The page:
Justin Ehrenhofer, the Monero community workgroup organizer recently conducted an informal interview with Dr. Sarang Noether, a full-time researcher in the Monero Research Lab and the individual responsible for the organization of audits of the bulletproof implementation.
In the interview, they covered a wide range of topics, which included the idea of confidential transactions and the reasons behind its implementation. Sarang stated:
“So the idea of confidential transactions originally came out as a proposal for things that could exist in Bitcoin and was introduced by some of the developers who worked with that.”
Sarang further added that by obscuring the amount in each transaction, they could solve the problem of denomination and hide the information. This would presumably make it easier to select “fakes” that are put into the ring signature.
The Monero transactions were divided into denominations and added to the ring signatures in order to hide or fake the outputs and keep the individual’s identity anonymous. He added:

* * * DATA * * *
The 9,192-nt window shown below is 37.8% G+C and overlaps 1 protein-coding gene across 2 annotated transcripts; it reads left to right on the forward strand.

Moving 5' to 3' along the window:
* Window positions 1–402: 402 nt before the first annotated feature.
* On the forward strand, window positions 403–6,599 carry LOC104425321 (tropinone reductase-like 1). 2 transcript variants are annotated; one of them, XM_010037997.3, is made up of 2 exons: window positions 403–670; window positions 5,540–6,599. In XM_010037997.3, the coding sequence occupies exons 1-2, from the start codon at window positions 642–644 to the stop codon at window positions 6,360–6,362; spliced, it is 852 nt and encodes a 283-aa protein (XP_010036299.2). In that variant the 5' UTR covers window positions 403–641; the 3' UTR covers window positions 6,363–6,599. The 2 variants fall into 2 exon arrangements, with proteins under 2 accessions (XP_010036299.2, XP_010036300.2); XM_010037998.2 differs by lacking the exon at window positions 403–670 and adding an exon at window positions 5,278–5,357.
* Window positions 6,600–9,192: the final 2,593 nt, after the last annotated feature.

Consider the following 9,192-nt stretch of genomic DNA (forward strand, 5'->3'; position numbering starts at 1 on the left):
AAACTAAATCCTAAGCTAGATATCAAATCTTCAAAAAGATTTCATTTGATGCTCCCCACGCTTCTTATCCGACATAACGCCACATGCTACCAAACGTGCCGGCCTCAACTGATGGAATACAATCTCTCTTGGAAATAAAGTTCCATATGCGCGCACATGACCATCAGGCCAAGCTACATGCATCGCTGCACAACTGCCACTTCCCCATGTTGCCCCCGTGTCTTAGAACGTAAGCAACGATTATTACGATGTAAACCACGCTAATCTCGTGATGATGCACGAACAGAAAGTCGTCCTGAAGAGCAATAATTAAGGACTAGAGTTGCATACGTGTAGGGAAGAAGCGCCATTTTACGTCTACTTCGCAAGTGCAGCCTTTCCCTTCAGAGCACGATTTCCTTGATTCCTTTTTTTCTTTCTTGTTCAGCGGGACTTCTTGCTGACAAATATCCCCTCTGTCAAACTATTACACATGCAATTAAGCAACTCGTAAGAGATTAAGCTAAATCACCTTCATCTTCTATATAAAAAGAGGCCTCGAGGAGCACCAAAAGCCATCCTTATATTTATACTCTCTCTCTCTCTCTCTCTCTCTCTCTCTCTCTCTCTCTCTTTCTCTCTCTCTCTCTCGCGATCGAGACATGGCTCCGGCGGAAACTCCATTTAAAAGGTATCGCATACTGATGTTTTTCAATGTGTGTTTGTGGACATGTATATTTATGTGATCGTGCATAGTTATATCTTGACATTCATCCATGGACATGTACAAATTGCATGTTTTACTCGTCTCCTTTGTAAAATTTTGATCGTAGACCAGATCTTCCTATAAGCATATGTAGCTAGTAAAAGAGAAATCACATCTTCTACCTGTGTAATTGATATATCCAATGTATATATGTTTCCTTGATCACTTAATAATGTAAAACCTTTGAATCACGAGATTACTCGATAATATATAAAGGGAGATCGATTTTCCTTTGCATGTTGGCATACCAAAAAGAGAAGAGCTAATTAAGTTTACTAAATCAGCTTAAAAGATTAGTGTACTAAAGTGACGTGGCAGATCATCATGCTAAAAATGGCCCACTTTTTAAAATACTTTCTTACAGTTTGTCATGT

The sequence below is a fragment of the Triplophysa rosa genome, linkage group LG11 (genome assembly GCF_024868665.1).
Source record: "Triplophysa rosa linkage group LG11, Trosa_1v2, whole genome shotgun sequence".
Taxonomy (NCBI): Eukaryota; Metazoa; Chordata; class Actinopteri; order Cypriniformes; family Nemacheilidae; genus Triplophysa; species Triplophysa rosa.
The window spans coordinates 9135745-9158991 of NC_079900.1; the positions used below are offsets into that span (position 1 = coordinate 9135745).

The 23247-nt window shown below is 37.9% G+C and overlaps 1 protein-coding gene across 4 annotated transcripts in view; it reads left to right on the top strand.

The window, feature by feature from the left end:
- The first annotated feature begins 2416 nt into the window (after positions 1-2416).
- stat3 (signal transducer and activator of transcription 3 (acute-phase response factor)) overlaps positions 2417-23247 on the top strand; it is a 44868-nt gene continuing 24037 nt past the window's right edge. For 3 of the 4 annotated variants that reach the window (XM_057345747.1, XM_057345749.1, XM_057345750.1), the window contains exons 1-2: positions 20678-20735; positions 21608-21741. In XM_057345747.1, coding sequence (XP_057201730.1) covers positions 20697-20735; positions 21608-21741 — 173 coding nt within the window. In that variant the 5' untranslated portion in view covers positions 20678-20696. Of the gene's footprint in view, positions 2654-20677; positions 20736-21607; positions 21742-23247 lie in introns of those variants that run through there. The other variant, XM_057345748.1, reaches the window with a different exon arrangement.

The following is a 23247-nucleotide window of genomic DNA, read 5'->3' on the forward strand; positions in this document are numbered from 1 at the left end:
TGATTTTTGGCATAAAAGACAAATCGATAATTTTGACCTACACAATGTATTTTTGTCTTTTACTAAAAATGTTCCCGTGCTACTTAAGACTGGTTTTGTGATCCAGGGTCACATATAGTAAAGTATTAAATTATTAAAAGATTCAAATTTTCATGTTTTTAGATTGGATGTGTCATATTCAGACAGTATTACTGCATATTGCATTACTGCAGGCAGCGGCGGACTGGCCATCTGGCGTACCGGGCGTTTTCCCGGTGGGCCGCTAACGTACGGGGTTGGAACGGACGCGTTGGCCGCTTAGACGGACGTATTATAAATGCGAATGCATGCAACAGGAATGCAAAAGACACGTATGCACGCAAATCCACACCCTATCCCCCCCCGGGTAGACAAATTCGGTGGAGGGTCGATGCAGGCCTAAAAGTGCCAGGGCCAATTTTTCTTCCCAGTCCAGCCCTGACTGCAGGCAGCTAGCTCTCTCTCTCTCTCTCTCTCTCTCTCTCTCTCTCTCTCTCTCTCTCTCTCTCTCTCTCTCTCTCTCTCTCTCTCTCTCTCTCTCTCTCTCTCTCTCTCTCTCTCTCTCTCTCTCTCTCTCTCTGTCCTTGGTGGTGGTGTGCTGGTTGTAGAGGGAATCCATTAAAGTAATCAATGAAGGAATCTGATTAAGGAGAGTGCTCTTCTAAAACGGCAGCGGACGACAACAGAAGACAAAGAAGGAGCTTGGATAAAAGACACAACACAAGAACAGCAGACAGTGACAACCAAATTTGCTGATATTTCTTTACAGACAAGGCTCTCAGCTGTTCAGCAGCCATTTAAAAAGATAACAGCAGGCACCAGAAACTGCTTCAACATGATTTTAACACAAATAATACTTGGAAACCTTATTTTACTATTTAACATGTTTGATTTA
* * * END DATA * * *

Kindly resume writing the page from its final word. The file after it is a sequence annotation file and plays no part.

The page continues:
“After all, if you don’t have to worry about these denominations that you gotta hunt around for, it means you can just pull in any old fake outputs from previous transactions that you want and mix those in with your own to form the ring signature.”
According to him, it was more difficult to do this with Monero than with Bitcoin as it was important for them “to play nicely” with the ring signature. He further added that there were technical reasons behind it and that he would be glad to share the resources on how it exactly worked. Sarang stated:
“So the moral of the story is whatever we do with hiding the amount, it has to play nicely with ring signatures because that’s how we operate and the way that we do it is what’s called a cryptographic commitment.”
He stated that when a user sends Monero to another person, the transaction amount is hidden instead of associating that with the plain amount earlier sent by the user. This process is called the cryptographic commitment where the amount of Monero sent is multiplied by another larger number in order to obscure or hide the transaction amount with an additional blinding factor.
Instead of having the amount in a transaction there will be an epileptic curve or a random “blob” of data which alone cannot give out any information to an observer. He added:
“It’s just like there’s some blob that came in from this ring signature is now going out to somebody else.”
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